Daily Digest 11/17 - The Young And The Broke, Converting Wasted Energy To Electricity, Keystone XL Pipeline Will Be Rerouted
- Presenting Deutsche Bank's Pitchbook To The ECB To Go "All In"
- The young and the broke – 37 percent of young households held zero or a negative net worth in 2009
- We’re In The Middle Of A Run On Europe—And It’s Gonna Get Worse
- Why Krugman's Argument Against Fossil Fuels Fails Economics 101
- USA Export Land Model Analysis For Food Energy Production And Consumption: Part 3
- Every Little Helps - Converting Wasted Kinetic Energy into Electricity
- Keystone Pipeline Will Be Rerouted
- Mongolia bids to keep city cool with 'ice shield' experiment
Behold: "The Tipping Point - Time To Call The ECB" - Deutsche Bank's definitive attempt to encapsulate the Mutual Assured Destruction that we are "certainly" all going to suffer, unless the ECB prints, and prints, and prints. The bottom line, you would tell Draghi, is "do nothing, and pull the cord now; or do something, risk hyperinflation which may or may not come, but at least extend and pretend for a few years." And one wonders why Crude is about to pass $100...
It is hard to imagine a future generation of Americans were those moving forward are actually poorer than the current generation. Yet that is precisely the world we are diving into. Those that purchased homes in the pre-bubble days and alsoattended college in less inflated times have a massive head start on the current younger generation that is contending with a bursting housing bubble and a financial system that might as well be a roulette wheel. One startling figure from a recent Pew Research report shows that 37 percent of young households hold zero or a negative net worth. This is not a good way to build a healthy financial future. The wealth gap between previous generations is also becoming increasingly large. This narrative ties into the overall systemic pilfering of themiddle class.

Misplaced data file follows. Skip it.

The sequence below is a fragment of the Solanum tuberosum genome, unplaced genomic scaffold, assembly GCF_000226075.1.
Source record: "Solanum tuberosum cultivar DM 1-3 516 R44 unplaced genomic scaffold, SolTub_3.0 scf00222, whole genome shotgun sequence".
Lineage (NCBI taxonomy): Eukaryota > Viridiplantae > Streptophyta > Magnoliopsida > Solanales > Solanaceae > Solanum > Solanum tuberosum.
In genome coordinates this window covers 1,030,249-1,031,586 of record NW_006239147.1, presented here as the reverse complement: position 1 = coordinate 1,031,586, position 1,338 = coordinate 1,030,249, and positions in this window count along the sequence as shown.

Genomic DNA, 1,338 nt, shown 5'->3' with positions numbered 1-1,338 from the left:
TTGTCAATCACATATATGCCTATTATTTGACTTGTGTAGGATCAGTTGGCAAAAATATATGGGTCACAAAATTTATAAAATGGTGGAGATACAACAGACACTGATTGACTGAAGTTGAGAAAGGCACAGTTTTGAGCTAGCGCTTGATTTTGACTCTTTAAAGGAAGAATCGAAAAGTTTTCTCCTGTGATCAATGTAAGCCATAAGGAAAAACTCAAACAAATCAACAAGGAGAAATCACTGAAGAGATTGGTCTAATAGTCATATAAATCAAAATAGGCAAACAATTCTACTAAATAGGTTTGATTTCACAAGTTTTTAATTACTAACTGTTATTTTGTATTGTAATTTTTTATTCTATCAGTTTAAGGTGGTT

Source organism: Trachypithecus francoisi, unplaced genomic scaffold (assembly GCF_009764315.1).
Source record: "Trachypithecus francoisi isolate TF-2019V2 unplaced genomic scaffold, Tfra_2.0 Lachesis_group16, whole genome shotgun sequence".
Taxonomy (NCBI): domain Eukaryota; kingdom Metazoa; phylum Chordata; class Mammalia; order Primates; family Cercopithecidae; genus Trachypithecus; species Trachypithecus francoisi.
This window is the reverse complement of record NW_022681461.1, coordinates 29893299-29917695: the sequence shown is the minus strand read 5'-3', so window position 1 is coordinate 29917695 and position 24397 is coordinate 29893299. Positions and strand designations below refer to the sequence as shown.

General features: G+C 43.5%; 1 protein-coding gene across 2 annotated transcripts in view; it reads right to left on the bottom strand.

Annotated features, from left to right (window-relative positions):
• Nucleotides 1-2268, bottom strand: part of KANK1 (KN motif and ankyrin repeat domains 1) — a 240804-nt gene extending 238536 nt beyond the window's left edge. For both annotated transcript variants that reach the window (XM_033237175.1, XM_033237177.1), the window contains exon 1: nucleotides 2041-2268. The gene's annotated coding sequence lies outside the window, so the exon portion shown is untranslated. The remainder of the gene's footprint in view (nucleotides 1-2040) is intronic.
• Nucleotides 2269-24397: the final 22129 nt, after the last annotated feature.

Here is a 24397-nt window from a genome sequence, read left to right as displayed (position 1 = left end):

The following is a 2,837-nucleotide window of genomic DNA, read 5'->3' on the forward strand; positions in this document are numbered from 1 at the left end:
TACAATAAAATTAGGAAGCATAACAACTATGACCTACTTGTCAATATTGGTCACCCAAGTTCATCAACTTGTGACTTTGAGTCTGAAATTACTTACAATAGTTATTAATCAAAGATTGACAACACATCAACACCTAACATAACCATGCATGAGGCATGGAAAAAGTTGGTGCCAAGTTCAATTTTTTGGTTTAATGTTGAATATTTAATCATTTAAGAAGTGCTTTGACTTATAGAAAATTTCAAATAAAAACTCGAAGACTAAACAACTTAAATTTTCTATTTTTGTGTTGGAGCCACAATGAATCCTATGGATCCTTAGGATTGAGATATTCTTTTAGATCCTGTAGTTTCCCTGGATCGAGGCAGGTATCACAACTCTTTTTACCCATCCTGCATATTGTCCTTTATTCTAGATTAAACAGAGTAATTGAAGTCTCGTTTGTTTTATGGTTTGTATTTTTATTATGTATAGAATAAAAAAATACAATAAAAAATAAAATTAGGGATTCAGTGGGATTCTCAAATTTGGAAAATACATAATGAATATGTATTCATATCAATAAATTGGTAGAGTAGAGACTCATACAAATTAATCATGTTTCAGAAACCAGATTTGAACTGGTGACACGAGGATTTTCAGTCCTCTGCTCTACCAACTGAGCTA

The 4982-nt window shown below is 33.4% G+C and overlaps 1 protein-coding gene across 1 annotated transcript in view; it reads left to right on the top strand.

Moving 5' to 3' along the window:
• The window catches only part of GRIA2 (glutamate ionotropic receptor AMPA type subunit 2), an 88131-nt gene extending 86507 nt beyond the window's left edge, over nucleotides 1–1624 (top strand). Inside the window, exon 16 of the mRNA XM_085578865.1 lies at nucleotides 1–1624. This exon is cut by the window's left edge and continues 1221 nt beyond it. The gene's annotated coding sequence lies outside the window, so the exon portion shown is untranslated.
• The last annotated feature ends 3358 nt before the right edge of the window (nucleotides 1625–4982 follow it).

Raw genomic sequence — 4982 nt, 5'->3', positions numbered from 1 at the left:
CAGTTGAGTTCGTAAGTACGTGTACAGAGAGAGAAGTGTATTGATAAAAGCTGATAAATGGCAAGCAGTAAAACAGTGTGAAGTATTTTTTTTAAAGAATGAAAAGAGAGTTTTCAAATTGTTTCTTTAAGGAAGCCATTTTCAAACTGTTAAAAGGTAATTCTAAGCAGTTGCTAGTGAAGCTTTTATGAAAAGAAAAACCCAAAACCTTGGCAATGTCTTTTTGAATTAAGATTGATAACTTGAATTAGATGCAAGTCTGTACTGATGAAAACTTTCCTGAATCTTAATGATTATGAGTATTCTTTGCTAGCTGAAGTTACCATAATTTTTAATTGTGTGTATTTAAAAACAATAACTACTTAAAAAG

France is seeing historic spreads this morning with the 10-year yield at 3.67%, and Holland—Holland!—seeing wicked spreads as well. Christ, Holland is essentially Germany’s Germany insofar as fiscal prudence is concerned—and the Dutch yield is surprisingly wide.
In a recent column, “Here Comes the Sun,” Paul Krugman invokes this view to argue for major taxation on fracking (and, by implication, all other fossil fuel production). To believe otherwise, he says, is to be economically illiterate.
Fewer than 2 percent of Americans farm for a living today (USDA Extension). That would be about 6.1 million people in the USA in 2007 or, less than 0.1 percent of the world’s population, responsible for 15 percent of the world’s food energy production. This is truly a remarkable accomplishment and a testament to the efficiency of the industrial, petroleum-driven food production system.
NET has developed a rumble strip called MotionPower that converts the movement and changes in velocity of vehicles into electricity. However, the amounts of electricity produced are small and are therefore more useful for powering devices local to the rumble strip. Rather than providing an alternative to fossil fuelled power plants it is more likely to provide a more cost effective alternative to solar panels.
Company chief executive John Conklin told AFP that this type of system has tremendous potential in high-traffic areas, such as sports venues, shopping malls, and toll and border crossings, to power lighting and other electrical systems.
At a special session of the Nebraska Legislature, a state senator announced Monday that TransCanada had agreed to adjust its intended route of the Keystone XL oil pipeline to avoid the environmentally sensitive Sand Hills region of the state.
The project aims to artificially create "naleds" - ultra-thick slabs of ice that occur naturally in far northern climes when rivers or springs push through cracks in the surface to seep outwards during the day and then add an extra layer of ice during the night. Unlike regular ice formation on lakes - which only gets to a metre in thickness before it insulates the water below - naleds continue expanding for as long as there is enough water pressure to penetrate the surface. Many are more than seven metres thick, which means they melt much later than regular ice.
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